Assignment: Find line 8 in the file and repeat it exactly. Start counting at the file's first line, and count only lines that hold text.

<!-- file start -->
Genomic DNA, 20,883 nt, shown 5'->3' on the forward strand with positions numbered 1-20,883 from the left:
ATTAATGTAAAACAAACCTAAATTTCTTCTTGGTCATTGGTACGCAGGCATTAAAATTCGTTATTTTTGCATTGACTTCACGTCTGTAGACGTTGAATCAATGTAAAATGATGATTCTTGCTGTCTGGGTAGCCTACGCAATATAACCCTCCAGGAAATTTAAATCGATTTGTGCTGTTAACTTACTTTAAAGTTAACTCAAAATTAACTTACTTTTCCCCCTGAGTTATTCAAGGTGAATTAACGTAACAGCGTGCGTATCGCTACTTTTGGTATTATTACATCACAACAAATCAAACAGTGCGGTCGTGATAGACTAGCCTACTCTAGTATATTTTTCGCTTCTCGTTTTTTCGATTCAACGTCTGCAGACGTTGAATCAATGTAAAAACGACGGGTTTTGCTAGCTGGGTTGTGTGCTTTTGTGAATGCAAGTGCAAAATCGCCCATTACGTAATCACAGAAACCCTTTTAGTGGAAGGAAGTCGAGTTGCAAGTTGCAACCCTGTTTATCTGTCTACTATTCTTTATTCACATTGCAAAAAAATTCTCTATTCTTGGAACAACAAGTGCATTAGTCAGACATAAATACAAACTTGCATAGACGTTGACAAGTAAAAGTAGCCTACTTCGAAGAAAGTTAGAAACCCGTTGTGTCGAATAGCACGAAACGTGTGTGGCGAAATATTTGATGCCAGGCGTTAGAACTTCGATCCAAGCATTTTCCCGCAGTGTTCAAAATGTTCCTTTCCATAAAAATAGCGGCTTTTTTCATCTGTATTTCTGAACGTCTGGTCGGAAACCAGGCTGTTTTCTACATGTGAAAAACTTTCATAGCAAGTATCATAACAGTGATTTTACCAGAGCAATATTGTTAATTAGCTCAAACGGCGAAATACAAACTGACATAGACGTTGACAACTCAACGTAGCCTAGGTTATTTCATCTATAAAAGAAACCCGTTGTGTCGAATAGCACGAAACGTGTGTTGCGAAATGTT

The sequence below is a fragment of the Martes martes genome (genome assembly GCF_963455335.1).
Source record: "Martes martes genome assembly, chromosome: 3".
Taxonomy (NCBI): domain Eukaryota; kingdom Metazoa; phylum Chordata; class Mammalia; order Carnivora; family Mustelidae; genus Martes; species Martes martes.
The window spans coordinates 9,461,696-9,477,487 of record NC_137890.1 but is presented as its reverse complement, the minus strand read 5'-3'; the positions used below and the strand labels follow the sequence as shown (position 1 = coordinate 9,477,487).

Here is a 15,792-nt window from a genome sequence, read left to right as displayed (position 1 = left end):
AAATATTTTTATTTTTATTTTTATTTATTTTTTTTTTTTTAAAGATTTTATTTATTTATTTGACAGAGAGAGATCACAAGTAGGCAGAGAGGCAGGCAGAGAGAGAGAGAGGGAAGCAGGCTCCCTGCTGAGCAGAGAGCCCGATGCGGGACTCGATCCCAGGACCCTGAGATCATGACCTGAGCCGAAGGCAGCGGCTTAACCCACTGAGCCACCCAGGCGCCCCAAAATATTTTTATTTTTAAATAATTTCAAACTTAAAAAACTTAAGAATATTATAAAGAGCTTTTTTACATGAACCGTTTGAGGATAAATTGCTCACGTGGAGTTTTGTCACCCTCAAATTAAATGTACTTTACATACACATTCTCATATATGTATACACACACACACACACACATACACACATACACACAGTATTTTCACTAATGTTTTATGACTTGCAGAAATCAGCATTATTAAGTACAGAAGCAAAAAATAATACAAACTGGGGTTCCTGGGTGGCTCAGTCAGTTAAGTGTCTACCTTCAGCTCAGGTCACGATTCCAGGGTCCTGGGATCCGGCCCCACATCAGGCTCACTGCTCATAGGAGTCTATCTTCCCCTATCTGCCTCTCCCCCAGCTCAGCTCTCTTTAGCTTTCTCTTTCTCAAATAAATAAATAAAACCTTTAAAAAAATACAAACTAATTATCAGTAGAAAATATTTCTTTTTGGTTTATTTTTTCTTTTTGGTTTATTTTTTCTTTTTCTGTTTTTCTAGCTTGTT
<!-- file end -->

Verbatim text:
AAATATTTTTATTTTTATTTTTATTTATTTTTTTTTTTTTAAAGATTTTATTTATTTATTTGACAGAGAGAGATCACAAGTAGGCAGAGAGGCAGGCAGAGAGAGAGAGAGGGAAGCAGGCTCCCTGCTGAGCAGAGAGCCCGATGCGGGACTCGATCCCAGGACCCTGAGATCATGACCTGAGCCGAAGGCAGCGGCTTAACCCACTGAGCCACCCAGGCGCCCCAAAATATTTTTATTTTTAAATAATTTCAAACTTAAAAAACTTAAGAATATTATAAAGAGCTTTTTTACATGAACCGTTTGAGGATAAATTGCTCACGTGGAGTTTTGTCACCCTCAAATTAAATGTACTTTACATACACATTCTCATATATGTATACACACACACACACACACATACACACATACACACAGTATTTTCACTAATGTTTTATGACTTGCAGAAATCAGCATTATTAAGTACAGAAGCAAAAAATAATACAAACTGGGGTTCCTGGGTGGCTCAGTCAGTTAAGTGTCTACCTTCAGCTCAGGTCACGATTCCAGGGTCCTGGGATCCGGCCCCACATCAGGCTCACTGCTCATAGGAGTCTATCTTCCCCTATCTGCCTCTCCCCCAGCTCAGCTCTCTTTAGCTTTCTCTTTCTCAAATAAATAAATAAAACCTTTAAAAAAATACAAACTAATTATCAGTAGAAAATATTTCTTTTTGGTTTATTTTTTCTTTTTGGTTTATTTTTTCTTTTTCTGTTTTTCTAGCTTGTT